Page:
Image represents the flowers and leaves of Mallow
Unique leaves and purplish-colored flowers of Mallow suit perfectly for the garden.

With optimal growth conditions, the Mallows can grow up to 0.5 to 2 feet tall and develop attractive circular to kidney-shaped leaves with long petioles.

To make a Mallow bloom, plant them in a warm spot with sandy and dry soil.

11. Coneflowers

Coneflowers, native to North America with 17 species, are a perfect choice if you are fond of tall-garden plants.

These hardy plants are found between zones three to nine; hence they can survive in various climates.

Under ideal care, Coneflowers can grow up to a height of five feet, showcasing beautiful heart-shaped leaves.

Nevertheless, they require full sunlight to grow in well-draining soil.

At maturity, the plant produces arching pink-rayed flowers with copper-orange central cones.

12. Stonecrops

As the name suggests, Stonecrops love growing around rocks and are perfect for rock gardens.

Stonecrop flowers come in various colors, from pink and purple to lavender, are showy, and attract pollinators such as butterflies.

The plant is native to Europe, Asia, North Africa, Mexico, and North America, spreading in 219 species.

Stonecrops can grow over a height between 1.3 to 1.5 feet when provided with ideal care.

Although Stonecrops are zone 4 perennials, they are known for heat and drought tolerance, largely due to fleshy and waxy leaves.

You can plant Stonecrops under full sun with dry clay soil and incorporate drainage properties.

13. Speedwells

Whether it is Blue Woolly or Royal Candles, both types of Speedwells well-suit themselves for the cold environment of zone 4.

Speedwells are spring and summer bloomers displaying variable flower colors ranging from lavender to purple.

Native to Asia, their spiked flowers and lanceolate, serrated leaves are the main attractive features.

Image represents the spiked flowers of Speedwell
Speedwells are less demanding for soil requirements, making them best for planting in poor soil.

These plants require full to partial sun and quickly grow anywhere between 0.5 to 1.5 feet high.

A good thing about Speedwells is that they are less demanding about the soil.

But remember to use regular watering and rocky soil to establish them, but you can mix draining components occasionally.

14. Rock Cress

Rock Cress is attractive rock-loving zone 4 perennial that prefers alkaline, well-drained soil and open meadows receiving full sunlight.

While their flowers are white and carry a sweet scent, rose to pink-colored flowers are also present in some varieties.

Rock Cress grows only a foot tall, making them suitable as charming garden border plants.

They produce flowers during spring and summer that spread over the rocks, so they are well-suited for planting in rock gardens.

Leaves bear the characteristic of being hairy with dentate margins that look attractive and are also edible.

15. Bleeding Heart

Prized for heart-shaped pink or rose-colored blooms, Bleeding Heart is native to Northern China and Japan.

With 19 accepted species, they are summer bloomers but full to partial shade, growing to a foot tall at maturity.

The flowers with compound and lobed leaves make Bleeding Heart perfect for placing on walkways.

For prominent blooms, aim to provide the plant with moist acidic soil rich in organic matter.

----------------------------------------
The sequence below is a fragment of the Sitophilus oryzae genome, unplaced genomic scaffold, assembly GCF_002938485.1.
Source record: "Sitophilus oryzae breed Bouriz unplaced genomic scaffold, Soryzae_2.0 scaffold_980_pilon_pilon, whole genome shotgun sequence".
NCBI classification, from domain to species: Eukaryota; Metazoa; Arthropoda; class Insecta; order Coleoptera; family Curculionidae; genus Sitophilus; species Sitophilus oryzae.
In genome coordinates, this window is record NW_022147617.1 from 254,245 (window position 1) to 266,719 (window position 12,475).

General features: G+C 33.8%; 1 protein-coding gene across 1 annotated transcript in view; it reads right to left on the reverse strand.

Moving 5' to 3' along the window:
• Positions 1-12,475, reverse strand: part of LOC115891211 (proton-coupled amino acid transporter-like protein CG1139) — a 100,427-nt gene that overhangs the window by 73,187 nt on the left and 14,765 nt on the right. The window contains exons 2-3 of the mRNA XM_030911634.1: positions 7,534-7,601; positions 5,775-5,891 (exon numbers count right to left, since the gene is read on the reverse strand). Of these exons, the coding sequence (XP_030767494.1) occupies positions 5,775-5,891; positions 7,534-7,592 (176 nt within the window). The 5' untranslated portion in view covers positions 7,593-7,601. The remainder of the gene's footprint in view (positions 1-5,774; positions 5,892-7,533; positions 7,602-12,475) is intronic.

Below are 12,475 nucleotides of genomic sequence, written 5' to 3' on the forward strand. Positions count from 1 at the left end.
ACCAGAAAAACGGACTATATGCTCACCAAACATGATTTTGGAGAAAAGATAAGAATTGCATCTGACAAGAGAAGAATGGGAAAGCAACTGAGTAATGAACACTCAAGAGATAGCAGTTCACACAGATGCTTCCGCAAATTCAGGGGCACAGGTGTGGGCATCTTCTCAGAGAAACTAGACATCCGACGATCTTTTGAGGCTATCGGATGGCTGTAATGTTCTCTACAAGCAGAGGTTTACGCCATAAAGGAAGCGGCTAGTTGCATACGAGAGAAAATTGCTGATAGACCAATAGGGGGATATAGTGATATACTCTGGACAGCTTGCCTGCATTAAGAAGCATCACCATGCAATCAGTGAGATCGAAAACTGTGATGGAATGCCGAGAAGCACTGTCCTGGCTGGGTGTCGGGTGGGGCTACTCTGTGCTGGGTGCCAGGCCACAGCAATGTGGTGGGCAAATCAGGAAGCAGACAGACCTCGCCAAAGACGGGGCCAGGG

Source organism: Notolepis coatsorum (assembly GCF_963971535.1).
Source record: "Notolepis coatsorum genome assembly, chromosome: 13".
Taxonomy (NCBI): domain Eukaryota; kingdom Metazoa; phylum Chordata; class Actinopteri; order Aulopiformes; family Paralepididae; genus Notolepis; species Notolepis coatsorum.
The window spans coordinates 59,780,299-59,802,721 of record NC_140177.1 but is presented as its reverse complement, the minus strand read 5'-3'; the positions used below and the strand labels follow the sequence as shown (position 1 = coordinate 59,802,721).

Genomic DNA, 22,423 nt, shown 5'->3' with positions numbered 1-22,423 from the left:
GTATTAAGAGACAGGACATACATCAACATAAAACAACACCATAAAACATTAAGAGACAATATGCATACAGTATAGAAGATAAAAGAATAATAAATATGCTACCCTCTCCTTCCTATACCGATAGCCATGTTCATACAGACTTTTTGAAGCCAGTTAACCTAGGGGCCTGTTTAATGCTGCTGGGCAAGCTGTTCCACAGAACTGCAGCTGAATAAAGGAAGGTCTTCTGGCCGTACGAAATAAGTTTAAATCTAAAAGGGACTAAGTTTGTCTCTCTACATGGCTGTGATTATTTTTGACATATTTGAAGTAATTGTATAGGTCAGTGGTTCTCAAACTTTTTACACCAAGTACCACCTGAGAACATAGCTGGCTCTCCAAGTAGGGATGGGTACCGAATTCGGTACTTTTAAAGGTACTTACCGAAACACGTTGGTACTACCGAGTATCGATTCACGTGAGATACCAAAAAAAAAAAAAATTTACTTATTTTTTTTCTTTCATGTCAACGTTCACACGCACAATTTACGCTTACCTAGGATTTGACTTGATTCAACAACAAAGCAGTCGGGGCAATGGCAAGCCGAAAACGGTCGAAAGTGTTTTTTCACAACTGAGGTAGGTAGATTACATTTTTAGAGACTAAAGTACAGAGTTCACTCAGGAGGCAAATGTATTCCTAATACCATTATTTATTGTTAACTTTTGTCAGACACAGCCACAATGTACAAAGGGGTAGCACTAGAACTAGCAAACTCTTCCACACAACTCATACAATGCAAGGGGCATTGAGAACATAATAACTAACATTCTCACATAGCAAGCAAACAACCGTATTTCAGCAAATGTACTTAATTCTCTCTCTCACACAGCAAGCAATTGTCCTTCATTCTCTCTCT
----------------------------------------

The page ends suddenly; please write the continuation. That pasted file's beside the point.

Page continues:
Remember, Bleeding Heart can be mildly poisonous to humans and pets.

16. Balloon Flowers

Native to Eastern Asia, Ballon flowers are winter hardy species prized for their puffy appearing buds before opening.

However, this perennial slowly breaks the dormancy and will only pop open its buds in late spring.

Image represents balloon flowers with balloon-like buds
Balloon flowers produce balloon-like puffy buds before opening.

But, once the flowers open, the plants showcase beautiful blue to purple colored petals that are bell-shaped.

Moreover, the leaves have doubly serrated margins that compensate for the plant’s clumping growth habit.

Aim to give Ballon flower plants well-draining, loamy soil so they can grow a maximum height of 1.5 to 2 feet.

17. Creeping Phlox

Creeping Phlox is the one you need that can act as ground cover for winter.

These zone 4 perennials are native to Eastern North America, comprising 110 species.

Although their growth habit is a creeper, Creeping Phlox can easily grow to a height of six inches if you place them on sunny sites.

The plants bloom with burgundy to purplish-colored flowers during spring and summer.

However, the creeping habit and gray-silver-green leaves make the plant a better choice as a ground cushion cover during winter.

The plant prefers slightly alkaline to neutral sandy soil with high organic matter.

18. Grannybells or Ladybells

You can categorize Ladybells as zone 4 perennial shade-loving species.

These winter hardy perennials originally belonged to Europe and North America, with around 62 species.

The plants grow to a mature height of 45 to 60 cm and bear blue to purple-colored campanulate (bell-shaped) flowers with light-green leaves.

Although winter tolerating, Grannybells are also present to bloom under the full sun from late summer to autumn and prefer moist well-draining soil.

19. Hummingbird Mint

As the name suggests, Hummingbird Mint can attract hummingbirds if you place them in your garden.

There are 28 species of Hummingbird Mint worldwide, and almost all of them originate from North America and Eastern Asia.

The plant bears tall spiked inflorescence harboring creamy, pale orange, bright blue, or light rose-pink flowers during early summers.

Image represents flowers of Hummingbird Mint
In addition to birds, Hummingbird Mint also attracts other pollinators like bees and butterflies.

The Hummingbird Mint can grow up to 4 feet tall when given well-draining silty soil with less organic matter.

One of the notable highlights of this plant is its fragrant, green, and marginally serrated leaves.

Thanks to their fragrant leaves, you can classify Hummingbird Minr as a deer-resistant zone 4 perennial.

20. Black-Eyed Susan

Black-Eyed Susan is native to the Central USA, with 74 species under its name.

Yellow-colored petals of the plant surround a black cone in the middle, well-suited for use in cut flowers.

Under the full sun, Black-Eyed Susan grows rapidly to a height of three feet.

The green leaves also form a rosette below the stem that complements winter ground cover if you grow them in groups.

From Editorial Team

This list is just scratching the surface of what you can decide to plant, and there are many zone 4 perennial combinations to choose from.

However, you should carefully consider lighting and soil requirements, as these conditions can make a difference for these hardy plants.

If everything is right, you can create a luxuriant zone 4 perennial garden in no time.